If the painting above has caught your fancy, just be aware that it is still drying and shipping would be delayed, possibly a few weeks, in order to allow it to dry completely.

Bringing Back the Morning Room and the Drawing Room

A couple new pieces were added to the Cigar Room over the long weekend. While the menfolk were out geocaching and shooting off rockets on Black Friday, my mother-in-law and I went antiquing. I had two very specific items on my list — a small, round drink table and a vintage lamp for right next to the Eames style chair. I found the lamp right when I walked in the door of the first shop. The table was discovered in the back of the second. It’s the perfect size for the lamp, a drink, and a little candle.

We do still need to put a few more things on the wall, but the room is nearing completion. Both my husband and I find ourselves there at some point almost every day. Sometimes all day when we are writing or editing. It is perfect for sunny morning coffee and reading, afternoon tea or cigars and writing, and evening wine or decaf paired with pleasant adult conversation.

Though it’s far more masculine than the traditional morning room that a large estate may have had in the 18th or 19th century, I find that it is a nice substitute in our neighborhood of small homes built in the 1930s and 1940s.

A morning room, if you’re unaware, is just what it sounds like. A room used in the morning. Traditionally it would have been used by the lady of the house to receive visitors, plan meals, make shopping lists, and work on correspondence (I do have all my stationary there now). Lots of windows and strategic placement on the morning side of the house meant lots of natural light by which to read and write. The term is used more in Britain than the US, by why not borrow it to add a touch of formality to our stubbornly casual lives?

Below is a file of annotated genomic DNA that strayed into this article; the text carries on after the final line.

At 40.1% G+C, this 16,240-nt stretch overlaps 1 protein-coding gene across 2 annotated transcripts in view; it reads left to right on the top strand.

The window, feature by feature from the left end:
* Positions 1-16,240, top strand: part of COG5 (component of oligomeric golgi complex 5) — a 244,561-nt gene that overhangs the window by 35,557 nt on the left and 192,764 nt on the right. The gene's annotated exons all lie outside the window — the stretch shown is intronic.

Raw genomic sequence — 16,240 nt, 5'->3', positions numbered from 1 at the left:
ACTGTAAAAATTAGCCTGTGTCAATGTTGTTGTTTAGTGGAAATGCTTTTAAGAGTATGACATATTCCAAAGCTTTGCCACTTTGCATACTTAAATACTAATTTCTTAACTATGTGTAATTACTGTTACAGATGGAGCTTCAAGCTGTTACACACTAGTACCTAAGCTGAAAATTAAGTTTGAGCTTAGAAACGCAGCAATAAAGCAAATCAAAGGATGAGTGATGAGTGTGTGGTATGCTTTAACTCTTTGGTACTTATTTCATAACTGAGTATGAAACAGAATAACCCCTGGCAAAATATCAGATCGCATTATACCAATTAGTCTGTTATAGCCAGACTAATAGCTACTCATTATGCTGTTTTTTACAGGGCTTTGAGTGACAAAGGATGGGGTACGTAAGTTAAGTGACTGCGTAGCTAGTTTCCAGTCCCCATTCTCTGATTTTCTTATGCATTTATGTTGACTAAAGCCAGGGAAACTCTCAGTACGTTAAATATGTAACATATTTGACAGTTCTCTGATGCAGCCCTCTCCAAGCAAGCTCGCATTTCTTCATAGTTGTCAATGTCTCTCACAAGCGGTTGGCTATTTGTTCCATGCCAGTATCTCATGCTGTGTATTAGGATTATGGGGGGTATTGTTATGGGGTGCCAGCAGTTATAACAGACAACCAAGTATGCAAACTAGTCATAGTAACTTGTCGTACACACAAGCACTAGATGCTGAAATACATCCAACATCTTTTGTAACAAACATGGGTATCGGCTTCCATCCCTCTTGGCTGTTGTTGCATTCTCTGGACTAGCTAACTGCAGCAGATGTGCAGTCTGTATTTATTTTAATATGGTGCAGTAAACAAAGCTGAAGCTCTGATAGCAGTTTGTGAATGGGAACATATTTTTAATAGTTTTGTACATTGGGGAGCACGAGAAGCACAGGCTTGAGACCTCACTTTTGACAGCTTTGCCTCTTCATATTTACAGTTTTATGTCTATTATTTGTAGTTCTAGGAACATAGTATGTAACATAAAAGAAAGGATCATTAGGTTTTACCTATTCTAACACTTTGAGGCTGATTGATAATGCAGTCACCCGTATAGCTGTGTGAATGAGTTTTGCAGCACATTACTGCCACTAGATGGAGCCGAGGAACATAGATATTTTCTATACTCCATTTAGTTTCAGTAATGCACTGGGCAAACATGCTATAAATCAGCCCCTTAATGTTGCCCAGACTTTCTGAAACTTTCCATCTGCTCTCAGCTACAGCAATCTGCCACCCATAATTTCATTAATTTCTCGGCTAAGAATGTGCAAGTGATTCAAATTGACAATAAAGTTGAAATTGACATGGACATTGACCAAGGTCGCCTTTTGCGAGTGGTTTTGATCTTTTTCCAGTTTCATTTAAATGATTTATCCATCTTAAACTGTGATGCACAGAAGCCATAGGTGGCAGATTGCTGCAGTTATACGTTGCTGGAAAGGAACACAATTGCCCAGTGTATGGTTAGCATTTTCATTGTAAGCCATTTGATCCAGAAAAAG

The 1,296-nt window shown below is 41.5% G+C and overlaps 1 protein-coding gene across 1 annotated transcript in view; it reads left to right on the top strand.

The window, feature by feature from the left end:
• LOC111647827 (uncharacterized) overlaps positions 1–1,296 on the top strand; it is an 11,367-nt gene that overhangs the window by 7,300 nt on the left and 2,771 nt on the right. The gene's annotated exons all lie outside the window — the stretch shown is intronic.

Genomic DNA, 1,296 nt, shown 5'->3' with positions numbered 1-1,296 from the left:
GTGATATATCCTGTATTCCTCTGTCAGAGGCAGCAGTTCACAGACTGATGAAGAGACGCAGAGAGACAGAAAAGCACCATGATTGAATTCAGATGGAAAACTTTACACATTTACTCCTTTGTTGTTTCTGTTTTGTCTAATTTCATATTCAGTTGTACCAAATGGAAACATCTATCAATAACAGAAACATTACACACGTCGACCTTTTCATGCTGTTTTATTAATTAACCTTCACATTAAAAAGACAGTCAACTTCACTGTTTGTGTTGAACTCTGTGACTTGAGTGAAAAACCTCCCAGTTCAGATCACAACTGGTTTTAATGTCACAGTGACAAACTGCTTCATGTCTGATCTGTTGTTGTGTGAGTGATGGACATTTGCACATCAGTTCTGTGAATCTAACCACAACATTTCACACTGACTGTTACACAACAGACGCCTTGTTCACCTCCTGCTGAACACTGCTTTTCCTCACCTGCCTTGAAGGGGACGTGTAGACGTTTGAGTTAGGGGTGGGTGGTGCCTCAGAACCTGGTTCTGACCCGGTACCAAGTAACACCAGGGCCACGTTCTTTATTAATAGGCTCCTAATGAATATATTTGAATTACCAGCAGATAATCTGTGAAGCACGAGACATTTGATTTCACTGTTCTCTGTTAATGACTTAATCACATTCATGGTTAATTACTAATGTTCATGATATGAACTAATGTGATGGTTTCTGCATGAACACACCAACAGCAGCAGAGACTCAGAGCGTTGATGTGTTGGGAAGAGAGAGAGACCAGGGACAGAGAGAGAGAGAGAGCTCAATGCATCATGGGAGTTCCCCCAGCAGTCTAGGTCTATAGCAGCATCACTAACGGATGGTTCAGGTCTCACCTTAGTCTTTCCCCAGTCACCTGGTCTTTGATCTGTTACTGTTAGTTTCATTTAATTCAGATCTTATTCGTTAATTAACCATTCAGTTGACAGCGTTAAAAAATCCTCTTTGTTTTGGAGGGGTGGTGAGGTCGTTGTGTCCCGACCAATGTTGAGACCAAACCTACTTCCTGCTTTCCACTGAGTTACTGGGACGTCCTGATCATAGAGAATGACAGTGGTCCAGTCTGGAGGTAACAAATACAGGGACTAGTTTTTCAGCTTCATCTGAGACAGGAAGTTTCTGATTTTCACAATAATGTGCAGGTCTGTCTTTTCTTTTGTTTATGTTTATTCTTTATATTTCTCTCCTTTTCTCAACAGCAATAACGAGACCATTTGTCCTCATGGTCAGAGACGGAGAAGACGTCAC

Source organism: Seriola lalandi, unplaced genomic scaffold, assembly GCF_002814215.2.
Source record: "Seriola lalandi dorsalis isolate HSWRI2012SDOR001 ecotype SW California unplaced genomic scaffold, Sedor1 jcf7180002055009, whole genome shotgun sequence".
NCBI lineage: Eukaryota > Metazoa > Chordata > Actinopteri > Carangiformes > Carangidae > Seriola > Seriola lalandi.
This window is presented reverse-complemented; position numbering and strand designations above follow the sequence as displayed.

The morning room’s cousin is the more commonly encountered drawing room. Contrary to my childhood misunderstanding, it is not a room reserved for drawing (a fact which deeply disappointed me when I discovered it). The term is short for withdrawing room. It’s a room to which you and your guests might withdraw after a meal for conversation and drinks. Alternatively, it might be a room to which one would withdraw alone in order to escape one’s guests.

We use it to escape the messy kitchen and dining room after dinner, or the toy-strewn living room at almost any time during the day. We also use it to withdraw from noise when we are trying to read or write with other people in the house. It is mostly separated by the brick wall that used to be the outside of the house, so with the door shut it is quite insulated from the sounds of video games in the basement or music in the living room. It is an absolutely adult room — no toys allowed — and the only part of it that can get messy is the table, which is easily tidied by emptying the ash tray and putting coffee mugs into the dishwasher.

This uncluttered space has helped my state of mind immensely. It is a room in which it is equally easy to concentrate and to let the mind wander and dream. I don’t know when I’ve ever been so pleased with how a sudden redecorating whim has turned out.

October Morning Mist


OCTOBER by Robert Frost

O hushed October morning mild,
Thy leaves have ripened to the fall;
Tomorrow’s wind, if it be wild,
Should waste them all.
The crows above the forest call;
Tomorrow they may form and go.
O hushed October morning mild,
Begin the hours of this day slow.
Make the day seem to us less brief.
Hearts not averse to being beguiled,
Beguile us in the way you know.
Release one leaf at break of day;
At noon release another leaf;
One from our trees, one far away.
Retard the sun with gentle mist;
Enchant the land with amethyst.
Slow, slow!
For the grapes’ sake, if they were all,
Whose leaves already are burnt with frost,
Whose clustered fruit must else be lost—
For the grapes’ sake along the wall.